Through various research marketers have identified five "categories" of motivational needs:
1) Self-Actualization: a consumer's self-development and realization
2) Esteem: a consumer's sense of self-esteem, self-recognition, and social/economic status in the world
3) Social: a consumer's sense of belonging and feeling loved in their environment
4) Satisfaction: a consumer's sense of security and level of protection in their environment
5) Physiological: a consumer's basic need for food, water and shelter

Marketer's have found that there tends to be a hierarchy of need satisfaction within the typical human being: Physical needs must be satisfied first, then a person is willing to seek satisfaction fulfillment, then a person will approach social needs, then a person will pursue esteem, and then finally self-actualization within their environment.  The basic principle here is that a consumer will almost always try to satisfy the most "pressing" needs first above anything else.  When that need is met, it will stop being a motivator, and the consumer will "move on" to the next most influential motivator in the hierarchy of needs. 

Marketers need to remember that motivated people are ready to buy.  Use that to your advantage.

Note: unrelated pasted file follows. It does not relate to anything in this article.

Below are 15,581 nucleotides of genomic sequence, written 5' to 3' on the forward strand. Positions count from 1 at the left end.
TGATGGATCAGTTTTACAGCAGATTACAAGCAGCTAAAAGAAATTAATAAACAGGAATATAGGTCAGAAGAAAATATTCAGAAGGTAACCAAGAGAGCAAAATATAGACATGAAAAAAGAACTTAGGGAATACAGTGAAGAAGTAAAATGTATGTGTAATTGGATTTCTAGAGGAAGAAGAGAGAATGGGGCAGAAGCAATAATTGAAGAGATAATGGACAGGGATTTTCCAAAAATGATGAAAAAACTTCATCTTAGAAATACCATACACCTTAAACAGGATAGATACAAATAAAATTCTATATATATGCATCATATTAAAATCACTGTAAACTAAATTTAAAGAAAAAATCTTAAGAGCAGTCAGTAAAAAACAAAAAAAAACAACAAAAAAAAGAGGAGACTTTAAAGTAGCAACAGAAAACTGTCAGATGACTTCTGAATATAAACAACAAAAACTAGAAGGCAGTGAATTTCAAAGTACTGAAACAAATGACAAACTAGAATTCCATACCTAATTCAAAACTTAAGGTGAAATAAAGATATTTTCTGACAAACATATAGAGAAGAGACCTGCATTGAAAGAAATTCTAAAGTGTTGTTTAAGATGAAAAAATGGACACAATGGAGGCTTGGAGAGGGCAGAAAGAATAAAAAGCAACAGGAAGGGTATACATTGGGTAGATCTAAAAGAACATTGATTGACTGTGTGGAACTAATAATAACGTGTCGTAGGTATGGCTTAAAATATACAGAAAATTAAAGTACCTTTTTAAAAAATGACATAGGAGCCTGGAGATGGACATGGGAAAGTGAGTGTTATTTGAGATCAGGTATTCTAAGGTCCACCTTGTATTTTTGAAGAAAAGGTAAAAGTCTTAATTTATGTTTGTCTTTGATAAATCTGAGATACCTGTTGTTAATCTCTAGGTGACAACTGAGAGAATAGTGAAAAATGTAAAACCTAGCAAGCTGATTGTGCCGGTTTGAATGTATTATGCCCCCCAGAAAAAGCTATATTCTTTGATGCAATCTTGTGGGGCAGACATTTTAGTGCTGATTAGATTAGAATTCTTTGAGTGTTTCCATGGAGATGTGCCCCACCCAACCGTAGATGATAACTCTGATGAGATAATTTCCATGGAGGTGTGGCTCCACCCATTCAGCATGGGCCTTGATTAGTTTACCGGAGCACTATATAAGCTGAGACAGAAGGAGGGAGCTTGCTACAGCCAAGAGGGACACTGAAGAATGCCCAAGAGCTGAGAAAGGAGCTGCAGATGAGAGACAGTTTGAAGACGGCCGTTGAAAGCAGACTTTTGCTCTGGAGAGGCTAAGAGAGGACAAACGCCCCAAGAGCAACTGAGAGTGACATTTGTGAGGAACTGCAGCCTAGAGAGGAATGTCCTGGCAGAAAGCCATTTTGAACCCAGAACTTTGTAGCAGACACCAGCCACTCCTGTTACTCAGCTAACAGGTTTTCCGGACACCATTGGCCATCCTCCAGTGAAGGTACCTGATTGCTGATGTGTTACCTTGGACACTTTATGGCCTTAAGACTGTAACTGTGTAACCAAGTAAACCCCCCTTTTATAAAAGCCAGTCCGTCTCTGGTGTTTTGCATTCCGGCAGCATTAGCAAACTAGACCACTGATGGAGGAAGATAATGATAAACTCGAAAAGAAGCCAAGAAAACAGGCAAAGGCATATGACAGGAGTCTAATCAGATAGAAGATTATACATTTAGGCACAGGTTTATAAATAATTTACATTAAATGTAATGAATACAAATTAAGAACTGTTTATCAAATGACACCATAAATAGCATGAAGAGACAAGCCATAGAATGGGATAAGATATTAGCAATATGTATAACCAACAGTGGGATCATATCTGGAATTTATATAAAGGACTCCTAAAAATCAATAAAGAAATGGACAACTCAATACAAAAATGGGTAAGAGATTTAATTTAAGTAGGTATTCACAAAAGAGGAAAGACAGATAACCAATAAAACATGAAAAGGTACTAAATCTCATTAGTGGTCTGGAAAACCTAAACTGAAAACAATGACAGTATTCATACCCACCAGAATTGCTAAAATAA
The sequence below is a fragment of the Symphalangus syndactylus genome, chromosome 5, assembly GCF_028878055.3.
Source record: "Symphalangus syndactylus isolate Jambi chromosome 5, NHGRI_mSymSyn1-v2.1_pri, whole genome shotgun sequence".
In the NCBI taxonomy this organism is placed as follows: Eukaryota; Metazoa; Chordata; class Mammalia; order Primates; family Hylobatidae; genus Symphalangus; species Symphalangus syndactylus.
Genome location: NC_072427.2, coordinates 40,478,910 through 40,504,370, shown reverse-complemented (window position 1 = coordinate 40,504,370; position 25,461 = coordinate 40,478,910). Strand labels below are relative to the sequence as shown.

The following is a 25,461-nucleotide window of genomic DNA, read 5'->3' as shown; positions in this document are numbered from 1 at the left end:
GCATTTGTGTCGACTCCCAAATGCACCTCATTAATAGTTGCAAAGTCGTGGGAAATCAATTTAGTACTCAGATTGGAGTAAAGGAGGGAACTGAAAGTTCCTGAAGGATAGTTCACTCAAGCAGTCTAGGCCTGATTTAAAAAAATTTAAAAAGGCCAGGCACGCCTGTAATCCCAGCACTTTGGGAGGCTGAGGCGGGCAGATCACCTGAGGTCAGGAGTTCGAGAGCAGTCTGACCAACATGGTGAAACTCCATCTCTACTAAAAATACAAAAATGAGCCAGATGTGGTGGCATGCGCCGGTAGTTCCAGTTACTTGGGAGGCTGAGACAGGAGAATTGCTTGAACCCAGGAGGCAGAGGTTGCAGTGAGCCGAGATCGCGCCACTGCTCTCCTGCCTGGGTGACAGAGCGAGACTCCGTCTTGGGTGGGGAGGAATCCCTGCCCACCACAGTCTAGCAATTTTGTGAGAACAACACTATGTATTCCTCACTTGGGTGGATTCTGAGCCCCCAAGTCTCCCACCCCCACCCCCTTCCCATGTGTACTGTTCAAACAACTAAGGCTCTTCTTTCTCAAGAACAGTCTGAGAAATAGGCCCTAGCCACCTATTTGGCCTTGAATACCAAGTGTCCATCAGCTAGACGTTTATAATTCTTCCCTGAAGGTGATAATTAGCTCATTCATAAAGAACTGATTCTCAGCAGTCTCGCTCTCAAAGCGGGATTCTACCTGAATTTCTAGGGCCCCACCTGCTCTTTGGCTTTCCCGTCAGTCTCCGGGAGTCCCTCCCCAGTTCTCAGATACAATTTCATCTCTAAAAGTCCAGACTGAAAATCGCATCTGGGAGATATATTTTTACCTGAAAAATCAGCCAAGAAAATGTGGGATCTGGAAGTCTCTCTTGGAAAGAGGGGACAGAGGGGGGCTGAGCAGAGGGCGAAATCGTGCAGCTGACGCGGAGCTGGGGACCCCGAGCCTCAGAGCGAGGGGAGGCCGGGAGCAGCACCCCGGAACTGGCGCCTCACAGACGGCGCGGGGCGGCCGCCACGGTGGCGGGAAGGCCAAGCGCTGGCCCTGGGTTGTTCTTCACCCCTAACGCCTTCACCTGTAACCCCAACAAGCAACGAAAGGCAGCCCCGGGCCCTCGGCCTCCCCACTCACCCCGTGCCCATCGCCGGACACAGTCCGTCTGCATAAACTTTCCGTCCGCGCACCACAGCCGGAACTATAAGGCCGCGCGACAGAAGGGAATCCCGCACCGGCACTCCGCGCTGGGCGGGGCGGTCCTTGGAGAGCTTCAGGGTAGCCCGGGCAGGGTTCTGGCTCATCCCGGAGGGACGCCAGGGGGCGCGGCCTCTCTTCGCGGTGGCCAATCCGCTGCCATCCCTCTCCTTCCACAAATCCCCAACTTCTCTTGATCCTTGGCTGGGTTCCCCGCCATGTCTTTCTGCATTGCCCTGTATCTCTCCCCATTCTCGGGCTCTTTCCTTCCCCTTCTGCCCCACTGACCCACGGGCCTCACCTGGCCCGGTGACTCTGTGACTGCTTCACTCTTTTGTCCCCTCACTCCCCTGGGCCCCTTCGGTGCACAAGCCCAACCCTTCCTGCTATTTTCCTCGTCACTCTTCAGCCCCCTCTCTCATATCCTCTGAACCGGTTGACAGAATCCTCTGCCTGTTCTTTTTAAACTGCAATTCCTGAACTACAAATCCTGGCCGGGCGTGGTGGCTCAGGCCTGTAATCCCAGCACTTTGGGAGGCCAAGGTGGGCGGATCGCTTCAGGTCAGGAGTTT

Perception
How a consumer determines what they will buy is heavily influenced by their perception of the situation they are in at that moment in time.  Perception is the process by which consumers select, organize, and interpret information and environmental stimuli in order to form a more meaningful picture of the world around them.

One of the most massive forms of environmental stimuli is advertising.  On average, consumers are exposed to 3000 - 5000 advertisements everyday.  It is physically impossible for a consumer's brain to actively pay attention to all of that stimuli.  Add to that all of the other environmental stimuli around them: smells, tastes, sounds, conversations; it's a wonder that humans are able to concentrate on anything at all.  As a result, the brain controls what stimuli it will engage with.  It is this process that creates perception.  Consumers form their perceptions through the brain's distinct processes of selective attention, selective distortion, and seletice retention. 

1) Selective Attention is the tendency for consumers to screen out most of the information they are exposed to.  We have to work very hard to get the consumer's attention.

2) Selective Distortion: Every consumer fits incoming stimuli into their own mind-set - through their own set of "rose colored glasses".  Selective distortion is the tendency of people to interpret information in a way that will support what they already believe, or what they want to believe.

3) Selective Retention: Consumers will usually forget much of the stimuli they have been exposed to.  Consumers will usually store the information that best supports their existing attitudes and beliefs (or the ones they want to have), so selective retention allows them "remember" the good points they favor and "forget" the negative points that have been made about other brands that they don't like.

These processes are why marketers use so much repetition in their advertising campaigns.  We have to battle our way into the minds of the consumer, force our way in, and in the end, convince the mind of the consumer that our message is the right one to pay attention to.